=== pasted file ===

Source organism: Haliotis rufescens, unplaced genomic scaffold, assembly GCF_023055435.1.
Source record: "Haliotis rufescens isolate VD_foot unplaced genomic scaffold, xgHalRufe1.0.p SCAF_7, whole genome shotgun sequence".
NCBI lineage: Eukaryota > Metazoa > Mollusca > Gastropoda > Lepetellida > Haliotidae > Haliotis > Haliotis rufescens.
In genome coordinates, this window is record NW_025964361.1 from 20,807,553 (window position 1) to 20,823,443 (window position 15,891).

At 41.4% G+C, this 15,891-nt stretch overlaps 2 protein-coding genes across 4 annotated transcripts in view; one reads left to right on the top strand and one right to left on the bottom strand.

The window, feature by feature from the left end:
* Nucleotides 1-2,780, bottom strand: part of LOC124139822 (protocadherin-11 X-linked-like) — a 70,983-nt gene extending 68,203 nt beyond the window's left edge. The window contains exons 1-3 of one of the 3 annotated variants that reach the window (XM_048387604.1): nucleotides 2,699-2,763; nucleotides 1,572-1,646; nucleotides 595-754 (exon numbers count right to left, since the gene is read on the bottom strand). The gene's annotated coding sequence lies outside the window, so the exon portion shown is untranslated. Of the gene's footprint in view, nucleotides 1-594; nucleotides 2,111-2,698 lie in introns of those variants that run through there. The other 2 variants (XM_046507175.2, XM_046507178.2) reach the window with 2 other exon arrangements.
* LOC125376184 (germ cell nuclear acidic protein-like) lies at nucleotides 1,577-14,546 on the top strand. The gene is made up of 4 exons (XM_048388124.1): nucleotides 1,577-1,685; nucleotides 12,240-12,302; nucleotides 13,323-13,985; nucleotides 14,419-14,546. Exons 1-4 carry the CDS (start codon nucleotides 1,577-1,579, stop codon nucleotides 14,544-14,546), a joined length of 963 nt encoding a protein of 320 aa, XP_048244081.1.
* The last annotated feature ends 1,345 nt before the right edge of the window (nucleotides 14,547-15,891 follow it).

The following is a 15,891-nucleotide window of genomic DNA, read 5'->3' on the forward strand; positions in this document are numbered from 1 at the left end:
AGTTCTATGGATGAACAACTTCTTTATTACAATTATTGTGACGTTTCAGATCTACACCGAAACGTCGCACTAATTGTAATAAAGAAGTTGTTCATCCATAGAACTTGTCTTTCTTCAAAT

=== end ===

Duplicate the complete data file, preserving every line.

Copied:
Source organism: Haliotis rufescens, unplaced genomic scaffold, assembly GCF_023055435.1.
Source record: "Haliotis rufescens isolate VD_foot unplaced genomic scaffold, xgHalRufe1.0.p SCAF_7, whole genome shotgun sequence".
NCBI lineage: Eukaryota > Metazoa > Mollusca > Gastropoda > Lepetellida > Haliotidae > Haliotis > Haliotis rufescens.
In genome coordinates, this window is record NW_025964361.1 from 20,807,553 (window position 1) to 20,823,443 (window position 15,891).

At 41.4% G+C, this 15,891-nt stretch overlaps 2 protein-coding genes across 4 annotated transcripts in view; one reads left to right on the top strand and one right to left on the bottom strand.

The window, feature by feature from the left end:
* Nucleotides 1-2,780, bottom strand: part of LOC124139822 (protocadherin-11 X-linked-like) — a 70,983-nt gene extending 68,203 nt beyond the window's left edge. The window contains exons 1-3 of one of the 3 annotated variants that reach the window (XM_048387604.1): nucleotides 2,699-2,763; nucleotides 1,572-1,646; nucleotides 595-754 (exon numbers count right to left, since the gene is read on the bottom strand). The gene's annotated coding sequence lies outside the window, so the exon portion shown is untranslated. Of the gene's footprint in view, nucleotides 1-594; nucleotides 2,111-2,698 lie in introns of those variants that run through there. The other 2 variants (XM_046507175.2, XM_046507178.2) reach the window with 2 other exon arrangements.
* LOC125376184 (germ cell nuclear acidic protein-like) lies at nucleotides 1,577-14,546 on the top strand. The gene is made up of 4 exons (XM_048388124.1): nucleotides 1,577-1,685; nucleotides 12,240-12,302; nucleotides 13,323-13,985; nucleotides 14,419-14,546. Exons 1-4 carry the CDS (start codon nucleotides 1,577-1,579, stop codon nucleotides 14,544-14,546), a joined length of 963 nt encoding a protein of 320 aa, XP_048244081.1.
* The last annotated feature ends 1,345 nt before the right edge of the window (nucleotides 14,547-15,891 follow it).

The following is a 15,891-nucleotide window of genomic DNA, read 5'->3' on the forward strand; positions in this document are numbered from 1 at the left end:
AGTTCTATGGATGAACAACTTCTTTATTACAATTATTGTGACGTTTCAGATCTACACCGAAACGTCGCACTAATTGTAATAAAGAAGTTGTTCATCCATAGAACTTGTCTTTCTTCAAAT